Most large corporations know that their supply chains are now visible. When a factory explosion in China impacts parts shipments to Apple in the United States, for example, it makes the news. Also, as consumers become more informed, potential for brand loyalty increases for those organizations reducing their harmful emissions and their carbon footprints through more efficient, money-saving supply chain management.
Bottom line? Staying clean is not only healthier, it’s smarter for business. Earlier this week at a Council of Supply Chain Management Professionals conference, I explained more about this concept and suggested steps toward improving goods movement operations.
Why It Matters
Freight emissions are growing rapidly.
Freight transport is the single largest source of corporate carbon emissions, accounting for 15 percent of all emissions. In the U.S. alone, emissions from freight have been projected to increase 74 percent from 2005 to 2035. China is expected to increase its use of freight transportation fuels by 4.5 percent per year from 2008 to 2035. Over the coming decades, freight transport will be among the fastest-growing source of emissions, projected to increase 40 percent globally.
Retailers and other manufacturers exercise significant control over the environmental footprint of supply chain logistics operations. Their decisions on where products are made and stored, how they are designed and packaged, and how much time is allotted for transit have a tremendous impact on carbon and other air pollutants and cost efficiency.
These shippers have the most to gain from an increasingly cleaner and cost-efficient freight system and they can reap the greatest financial rewards from increasing efficiency. On top of that, public perception improves from an organizational “good environmental steward” image, increasing the brand loyalty odds in your favor.
Five Principles For Improving Supply Chain Efficiency And Sustainability
EDF created five principles shippers can follow to enable a less polluting, more carbon-efficient freight supply chain. These are based on documented case studies in our Smart Moves report, which shows how new technology and thinking are unlocking a raft of previously unattainable economic and environmental efficiencies in the vast commercial shipping industry.
- Support “Hot Spot” Clean Up. Older diesel equipment without the most modern emission controls release emissions that are hazardous to human health. In fact, the World Health Organization recently declared that diesel emissions can cause cancer in humans. People who live or work near logistics hubs, such as ports and rail yards are exposed to higher levels of these emissions, and are thus at higher risk for harmful health outcomes. As these emissions are generated by the demand for freight, shippers are increasingly being held responsible for cleaning-up “hot spots” of diesel pollution. One way for shippers to make a difference is to support the adoption of cleaner equipment in these hot spots.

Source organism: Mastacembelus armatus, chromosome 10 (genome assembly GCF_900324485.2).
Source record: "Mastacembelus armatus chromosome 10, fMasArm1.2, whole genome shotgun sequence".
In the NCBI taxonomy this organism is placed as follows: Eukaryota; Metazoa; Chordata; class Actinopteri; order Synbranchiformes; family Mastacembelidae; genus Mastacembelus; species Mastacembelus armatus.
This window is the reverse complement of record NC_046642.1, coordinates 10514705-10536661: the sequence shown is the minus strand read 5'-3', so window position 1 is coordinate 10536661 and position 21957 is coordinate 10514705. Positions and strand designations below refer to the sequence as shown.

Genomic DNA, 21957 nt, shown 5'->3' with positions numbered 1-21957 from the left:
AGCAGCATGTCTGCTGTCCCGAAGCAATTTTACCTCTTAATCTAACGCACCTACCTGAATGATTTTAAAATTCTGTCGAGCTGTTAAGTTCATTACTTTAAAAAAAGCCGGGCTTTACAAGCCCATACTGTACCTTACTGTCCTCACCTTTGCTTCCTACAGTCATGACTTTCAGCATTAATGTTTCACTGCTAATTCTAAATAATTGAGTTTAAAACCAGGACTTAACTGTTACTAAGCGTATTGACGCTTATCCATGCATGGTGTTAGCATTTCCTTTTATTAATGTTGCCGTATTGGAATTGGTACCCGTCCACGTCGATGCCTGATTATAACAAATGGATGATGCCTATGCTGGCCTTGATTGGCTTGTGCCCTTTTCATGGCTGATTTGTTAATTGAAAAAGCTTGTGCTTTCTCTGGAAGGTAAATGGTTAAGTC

- Choose the most carbon-efficient mode possible. Different modes of transportation emit different amounts of carbon per ton-mile. Planes, for instance, emit 47 times more than container ships, and trucks emit six times more than trains. Clearly differentiating cargo that needs to be expedited from that which doesn’t is step one in a carbon-efficient supply chain.
- Collaborate with other shippers. Are there opportunities to merge your warehouses and distribution assets with other companies? Ship products directly to the client and avoid warehousing altogether? Match “back-haul” lanes with other shippers to improve efficiency? All of these strategies are being used successfully in today’s retail industry.
- Redesign your own network for efficiency. New logistics tools can help to optimize warehouse locations, shipping routes, and modal connections.
- Get the most out of each move. Set goals for trailer utilization, look for new ways to combine loads, and use the best new software to optimize orders. Redesigning and consolidating packaging can also increase utilization while decreasing damage.
Increasing Sustainability While Cutting Costs
In the near term, the principles outlined above have significant cost and emissions reduction potential. Collaboration alone has been projected to be able to cut emissions 30 percent while reducing costs by 25 percent. Mode shifting and improved container utilization combined can cut tens of millions of metric tons of emissions from the U.S. freight system each year.
EDF believes that it is vital for shippers to lead the way to freight sustainability. A key way to participate is by adopting freight-specific goals as part of an organization’s sustainability objectives. Here’s a suggestion: Sit down with your logistics team and explore the possibilities:
- Can you improve carbon-efficiency by ton-mile by 25 percent over the next five years?
- Can you double or triple the percentage of your goods that use intermodal transit?
- Are you able to work with your partners in ports to support that rapid turnover of heavy-polluting trucks and other equipment?
The dramatic growth in goods movement clearly presents major challenges in efforts to minimize the effects of global climate change and lessen widespread harm to public health. However, it is possible to significantly reduce freight emissions from today’s levels, while continuing to grow our economy while improving the cost-efficiency of freight transport.
This content is cross-posted on EDF’s Texas Clean Air Matters blog.
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